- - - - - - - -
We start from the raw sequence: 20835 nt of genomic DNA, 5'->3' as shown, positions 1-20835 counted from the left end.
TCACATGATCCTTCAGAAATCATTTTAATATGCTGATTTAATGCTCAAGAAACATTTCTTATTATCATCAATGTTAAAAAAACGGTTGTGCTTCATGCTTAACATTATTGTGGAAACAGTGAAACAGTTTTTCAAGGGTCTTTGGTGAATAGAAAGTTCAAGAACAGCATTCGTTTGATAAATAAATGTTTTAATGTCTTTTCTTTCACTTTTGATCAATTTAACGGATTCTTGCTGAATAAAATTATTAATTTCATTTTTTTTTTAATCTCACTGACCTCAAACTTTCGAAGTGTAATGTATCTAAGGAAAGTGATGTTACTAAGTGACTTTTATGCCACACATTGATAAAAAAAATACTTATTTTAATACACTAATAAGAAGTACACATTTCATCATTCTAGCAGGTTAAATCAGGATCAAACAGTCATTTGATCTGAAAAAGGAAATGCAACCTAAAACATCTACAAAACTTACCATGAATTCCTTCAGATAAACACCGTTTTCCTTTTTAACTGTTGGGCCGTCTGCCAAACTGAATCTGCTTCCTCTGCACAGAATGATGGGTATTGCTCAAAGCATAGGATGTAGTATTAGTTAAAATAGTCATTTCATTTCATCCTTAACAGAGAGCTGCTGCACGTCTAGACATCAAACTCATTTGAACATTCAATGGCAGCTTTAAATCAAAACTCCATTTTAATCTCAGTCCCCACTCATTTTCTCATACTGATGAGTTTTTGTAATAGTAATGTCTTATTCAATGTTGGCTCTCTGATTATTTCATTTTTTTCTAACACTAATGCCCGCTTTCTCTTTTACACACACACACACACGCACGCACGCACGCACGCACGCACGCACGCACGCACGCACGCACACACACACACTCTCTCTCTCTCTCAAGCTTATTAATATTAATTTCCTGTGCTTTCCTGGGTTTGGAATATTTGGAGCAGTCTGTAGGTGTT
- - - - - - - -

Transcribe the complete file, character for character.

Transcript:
We start from the raw sequence: 20835 nt of genomic DNA, 5'->3' as shown, positions 1-20835 counted from the left end.
TCACATGATCCTTCAGAAATCATTTTAATATGCTGATTTAATGCTCAAGAAACATTTCTTATTATCATCAATGTTAAAAAAACGGTTGTGCTTCATGCTTAACATTATTGTGGAAACAGTGAAACAGTTTTTCAAGGGTCTTTGGTGAATAGAAAGTTCAAGAACAGCATTCGTTTGATAAATAAATGTTTTAATGTCTTTTCTTTCACTTTTGATCAATTTAACGGATTCTTGCTGAATAAAATTATTAATTTCATTTTTTTTTTAATCTCACTGACCTCAAACTTTCGAAGTGTAATGTATCTAAGGAAAGTGATGTTACTAAGTGACTTTTATGCCACACATTGATAAAAAAAATACTTATTTTAATACACTAATAAGAAGTACACATTTCATCATTCTAGCAGGTTAAATCAGGATCAAACAGTCATTTGATCTGAAAAAGGAAATGCAACCTAAAACATCTACAAAACTTACCATGAATTCCTTCAGATAAACACCGTTTTCCTTTTTAACTGTTGGGCCGTCTGCCAAACTGAATCTGCTTCCTCTGCACAGAATGATGGGTATTGCTCAAAGCATAGGATGTAGTATTAGTTAAAATAGTCATTTCATTTCATCCTTAACAGAGAGCTGCTGCACGTCTAGACATCAAACTCATTTGAACATTCAATGGCAGCTTTAAATCAAAACTCCATTTTAATCTCAGTCCCCACTCATTTTCTCATACTGATGAGTTTTTGTAATAGTAATGTCTTATTCAATGTTGGCTCTCTGATTATTTCATTTTTTTCTAACACTAATGCCCGCTTTCTCTTTTACACACACACACACACGCACGCACGCACGCACGCACGCACGCACGCACGCACGCACGCACACACACACACTCTCTCTCTCTCTCAAGCTTATTAATATTAATTTCCTGTGCTTTCCTGGGTTTGGAATATTTGGAGCAGTCTGTAGGTGTT